Cultural and communicational challenges when working in South Korea: Finnish employees' perspective and thematic analysis
Ylikortes, Marla (2020)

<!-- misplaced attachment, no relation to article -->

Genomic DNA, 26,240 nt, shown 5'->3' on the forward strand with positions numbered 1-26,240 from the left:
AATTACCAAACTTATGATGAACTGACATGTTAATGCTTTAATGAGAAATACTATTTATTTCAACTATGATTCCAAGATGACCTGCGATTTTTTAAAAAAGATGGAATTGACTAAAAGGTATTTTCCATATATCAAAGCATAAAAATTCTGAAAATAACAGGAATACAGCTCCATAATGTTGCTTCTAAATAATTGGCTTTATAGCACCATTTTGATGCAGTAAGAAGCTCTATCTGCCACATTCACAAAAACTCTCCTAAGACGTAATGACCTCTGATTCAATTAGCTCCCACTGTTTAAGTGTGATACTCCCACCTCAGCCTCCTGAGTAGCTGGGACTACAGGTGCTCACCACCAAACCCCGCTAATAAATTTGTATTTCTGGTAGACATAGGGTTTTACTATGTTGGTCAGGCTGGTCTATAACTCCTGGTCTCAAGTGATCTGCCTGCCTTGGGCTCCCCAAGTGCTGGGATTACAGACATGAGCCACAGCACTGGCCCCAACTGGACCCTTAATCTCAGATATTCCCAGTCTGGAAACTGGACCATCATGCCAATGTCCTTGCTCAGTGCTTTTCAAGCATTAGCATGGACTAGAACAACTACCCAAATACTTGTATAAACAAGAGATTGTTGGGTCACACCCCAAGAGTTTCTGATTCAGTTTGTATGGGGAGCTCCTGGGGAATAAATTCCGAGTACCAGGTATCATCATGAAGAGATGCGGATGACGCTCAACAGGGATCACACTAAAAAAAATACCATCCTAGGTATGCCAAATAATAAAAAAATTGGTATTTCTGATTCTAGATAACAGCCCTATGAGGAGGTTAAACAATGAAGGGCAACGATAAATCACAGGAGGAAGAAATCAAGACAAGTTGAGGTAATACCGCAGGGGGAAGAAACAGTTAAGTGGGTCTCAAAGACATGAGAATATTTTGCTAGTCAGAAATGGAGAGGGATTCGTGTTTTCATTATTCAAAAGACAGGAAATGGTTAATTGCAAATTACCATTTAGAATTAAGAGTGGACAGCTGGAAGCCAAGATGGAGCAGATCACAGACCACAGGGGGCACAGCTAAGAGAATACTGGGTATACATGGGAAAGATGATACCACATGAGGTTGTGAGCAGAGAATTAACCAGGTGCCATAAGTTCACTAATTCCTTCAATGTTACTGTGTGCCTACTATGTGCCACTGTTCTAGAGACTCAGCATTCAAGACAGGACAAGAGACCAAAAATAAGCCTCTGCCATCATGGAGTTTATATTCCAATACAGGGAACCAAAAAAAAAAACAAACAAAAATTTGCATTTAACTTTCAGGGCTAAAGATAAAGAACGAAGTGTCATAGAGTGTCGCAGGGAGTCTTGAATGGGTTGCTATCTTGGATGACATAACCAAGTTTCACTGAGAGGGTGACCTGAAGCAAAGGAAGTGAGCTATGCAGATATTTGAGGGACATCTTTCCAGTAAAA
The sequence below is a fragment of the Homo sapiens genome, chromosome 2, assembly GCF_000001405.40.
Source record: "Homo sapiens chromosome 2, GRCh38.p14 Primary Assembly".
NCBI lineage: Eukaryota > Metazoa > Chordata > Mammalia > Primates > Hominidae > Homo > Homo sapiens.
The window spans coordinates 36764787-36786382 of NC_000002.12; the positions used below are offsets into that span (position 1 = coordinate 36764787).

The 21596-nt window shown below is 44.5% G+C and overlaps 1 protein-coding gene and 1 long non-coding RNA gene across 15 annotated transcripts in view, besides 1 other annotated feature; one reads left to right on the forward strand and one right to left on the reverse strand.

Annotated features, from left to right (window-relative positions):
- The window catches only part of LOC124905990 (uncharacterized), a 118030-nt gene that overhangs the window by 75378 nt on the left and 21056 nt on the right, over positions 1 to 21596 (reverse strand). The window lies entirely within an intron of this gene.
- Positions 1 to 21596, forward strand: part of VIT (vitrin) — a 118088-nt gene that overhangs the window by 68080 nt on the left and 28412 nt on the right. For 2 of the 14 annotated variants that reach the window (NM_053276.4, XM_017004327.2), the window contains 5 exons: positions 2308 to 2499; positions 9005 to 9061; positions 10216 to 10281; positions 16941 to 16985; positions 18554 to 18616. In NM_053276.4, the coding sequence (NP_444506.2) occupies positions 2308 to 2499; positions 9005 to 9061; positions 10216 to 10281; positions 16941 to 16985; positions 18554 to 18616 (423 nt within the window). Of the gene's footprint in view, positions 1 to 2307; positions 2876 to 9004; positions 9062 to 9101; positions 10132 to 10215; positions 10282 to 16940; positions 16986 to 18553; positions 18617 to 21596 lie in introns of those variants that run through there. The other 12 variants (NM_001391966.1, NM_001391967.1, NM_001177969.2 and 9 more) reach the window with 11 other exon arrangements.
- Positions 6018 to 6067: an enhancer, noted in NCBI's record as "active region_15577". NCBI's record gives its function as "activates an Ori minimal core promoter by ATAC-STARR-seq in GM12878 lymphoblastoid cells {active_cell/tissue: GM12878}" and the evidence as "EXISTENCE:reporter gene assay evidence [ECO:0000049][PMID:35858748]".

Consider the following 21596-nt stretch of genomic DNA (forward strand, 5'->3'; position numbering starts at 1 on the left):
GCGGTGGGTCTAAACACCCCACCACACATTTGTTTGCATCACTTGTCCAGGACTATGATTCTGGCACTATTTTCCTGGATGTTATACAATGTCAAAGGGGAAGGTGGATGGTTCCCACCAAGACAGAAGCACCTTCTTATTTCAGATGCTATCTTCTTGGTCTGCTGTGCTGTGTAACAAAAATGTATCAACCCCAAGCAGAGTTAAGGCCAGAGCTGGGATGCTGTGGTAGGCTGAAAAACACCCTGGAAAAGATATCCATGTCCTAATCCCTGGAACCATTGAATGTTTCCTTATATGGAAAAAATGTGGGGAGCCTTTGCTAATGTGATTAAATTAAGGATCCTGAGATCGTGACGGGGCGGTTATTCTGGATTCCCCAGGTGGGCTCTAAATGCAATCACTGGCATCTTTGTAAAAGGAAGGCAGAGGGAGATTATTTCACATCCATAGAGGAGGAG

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This research paper aims to identify, explain, and analyze the aspects of South Korean culture which have an impact on cross-cultural communication with Finnish employees in the South Korean work environment. It investigates parts of the national culture which may in-fluence communication. The theoretical framework is a combination of Hofstede’s cultural dimensions theory and Trompenaars and Hampden-Turner’s framework for understanding cultural differences in business and management. The data analysis is done through six dimensions picked from the theories and reflected in the context of South Korean culture. The data was gathered from 10 Finnish employees with experience of working with South Koreans in South Korea. The data was gathered as semi-structured interviews conducted in face-to-face meetings, through phone or by email. The aim was to acquire experiences and opinions about the challenges and differences employees have faced when working with South Koreans. The interviews were conducted during spring, summer and autumn 2020 in Seoul, South Korea. The results suggest that there are clear factors influencing the communication that can be traced to the national culture of South Korea. Cultural dimensions like high for power distance index, strong collectivism, and diffuse way of perceiving social relationships shape the way of communication between South Korean and Finnish employees. Almost all Finnish employees had adapted to the present organizational culture and followed the social norms and rules in some ways. Korean language played an important part in the communication and the use of it in work environment required careful consideration of the words and ways of saying things. It seemed to have a distinctive impact on how strongly the norms and expectations of the culture were followed. The research revealed important aspects that explained the challenges in cross-cultural communication. Cross-cultural communication with South Koreans and Finnish employees is highly complex and would require further studies to investigate the multiple different factors and their impact on communication and organizational culture in general.